In the world of college hockey, recruiting has become a national enterprise. While the majority of Minnesota’s and Boston College’s rosters are full of locals, they also have players from the Southeast, the West Coast, the Midwest, etc. The game is evolving and growing throughout the US and college rosters are starting to look the part. So how does a Beanpot baby born in Watertown, MA commit to a school in the Midwest?
Patrick Keegan Jr. grew up a hockey player, joining the in house “learn to skate” program at John A. Ryan Arena in Watertown, MA. The old, weathered rink in a nondescript location has developed many talented players. Patrick played in Watertown through mites. Soon, he was asked to play for Sean Gorman’s Middlesex Braves. That team would eventually become the East Coast Wizards when Patrick reached Bantam age.
“I learned a lot from Coach Gorman and we stayed with him all the way through. He was a great coach and was the key to my development,” said Patrick.
Through squirts and pewees while other kids his age were playing video games or hanging around, Patrick was starting a small landscaping business. He bought some equipment and his parents would drive him around to do yard work and other odd jobs. He maintained and grew that business throughout this past summer while he was dealing with college recruiters and the pressure of being a top ranked player in the country. Recently, he merged his business with a friend. Patrick reflected his business beginnings:
“I had 10 clients and my mom would tow me around and it was great. I have always had a strong work ethic and enjoyed the job and earning money.”
This past season he enrolled in Billerica HS, played split season with the Boston Jr. Eagles and some tournaments with the East Coast Wizards. Patrick was recruited to play for the BC Jr. Eagles coach Kent Hughes who was friends with Patrick’s father.
“I had a lot of friends on that team but it wasn’t close to my house so we had to travel a bit to get to practices but we made it work. Coach Hughes was a great coach and we had a good team which helped prepare me for the High School season.”
As the season came around Patrick may have been a freshman on paper but looked more like a college student at 6-2/220. On the ice he was big, strong and played a mean, aggressive game. At school, however, he was social, kind, respected and well liked among his peers.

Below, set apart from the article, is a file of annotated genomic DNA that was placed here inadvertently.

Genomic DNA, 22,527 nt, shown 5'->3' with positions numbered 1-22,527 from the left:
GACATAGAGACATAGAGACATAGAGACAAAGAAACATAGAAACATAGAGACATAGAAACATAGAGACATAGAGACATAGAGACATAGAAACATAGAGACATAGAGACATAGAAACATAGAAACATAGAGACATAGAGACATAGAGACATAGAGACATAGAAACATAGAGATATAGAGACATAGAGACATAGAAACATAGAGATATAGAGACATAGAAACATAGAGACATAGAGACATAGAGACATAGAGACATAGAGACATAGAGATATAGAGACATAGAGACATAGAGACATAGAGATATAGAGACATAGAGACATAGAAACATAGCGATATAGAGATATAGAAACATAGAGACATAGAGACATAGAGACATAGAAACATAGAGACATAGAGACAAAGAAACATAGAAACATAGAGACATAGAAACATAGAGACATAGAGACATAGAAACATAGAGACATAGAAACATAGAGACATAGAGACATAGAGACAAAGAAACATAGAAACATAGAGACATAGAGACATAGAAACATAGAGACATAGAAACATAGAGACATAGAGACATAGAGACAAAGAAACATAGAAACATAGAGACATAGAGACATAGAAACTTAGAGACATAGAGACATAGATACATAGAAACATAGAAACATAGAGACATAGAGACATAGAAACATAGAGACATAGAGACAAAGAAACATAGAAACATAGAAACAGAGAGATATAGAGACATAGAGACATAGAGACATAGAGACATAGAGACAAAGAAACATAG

“I loved Billerica HS. I made a lot of friends from athletes to non-athletes and it really prepared me academically for the next chapter. Massachusetts High School hockey is special. It was the first time in my life that I was playing for a school and in front of fans that were cheering you on in the stands and then talking to you about it the next day at school. It’s also a great experience to play against kids I grew up playing with on the Wizards, Braves and Eagles.”
While Massachusetts High School hockey isn’t highly scouted it didn’t take long for scouts to start noticing the big shutdown defenseman at Billerica High. Keegan started getting attention from junior and prep school teams throughout the country. He soon narrowed his search to Cushing, Salisbury, Avon, St. Sebastian’s and St. Marks.
Patrick noted, “I had been thinking about prep school for a few years, and as I started getting more noticed, we thought it was the right time to make the move. What attracted me to boarding school was that it prepares you for college, it’s a high level of play and you get a lot of development from being on the ice four days a week for practice and two days a week for games. The biggest reason though, for me, was to be in an atmosphere where you are living in dorms with your teammates, going to class together and bonding as a team and as a school.”
When it came down to making a decision, it was not easy on where to choose.
“I had friends at each of the schools and my family and I thought long and hard about it. They are all amazing schools with great teachers and coaches and facilities.”
Patrick decided to go with the school that he visited first; Cushing Academy, one of the most storied high school hockey programs in New England and perhaps the country. He knew he was in good company walking around the rink and seeing the NHL alumni who once manned the blue line for the Penguins; guys like Tom Poti, Keith Yandle and Zach Bogosian.
“Cushing was the first visit I had and right away my family and I hit it off with Coach Gagnon. He loved the way I played and was down to earth and honest with us from the start. He told us he’d be there for me as a hockey player, as a student and a person and develop me as best they could. Everything from the rink, the history of the program, the school, and the coaching staff made myself and my parents feel like it was the right place for me.”
With the prep school decision out of the way some would think Patrick could relax and focus on getting ready for the season at Cushing; but that was not the case. He would be drafted in two drafts this past spring, the USHL Futures Draft where he was taken in the ninth round by Bloomington Thunder and in the QMJHL Entry Draft where he was taken in the sixth round by the Moncton Wildcats (a team that’s done well with American players).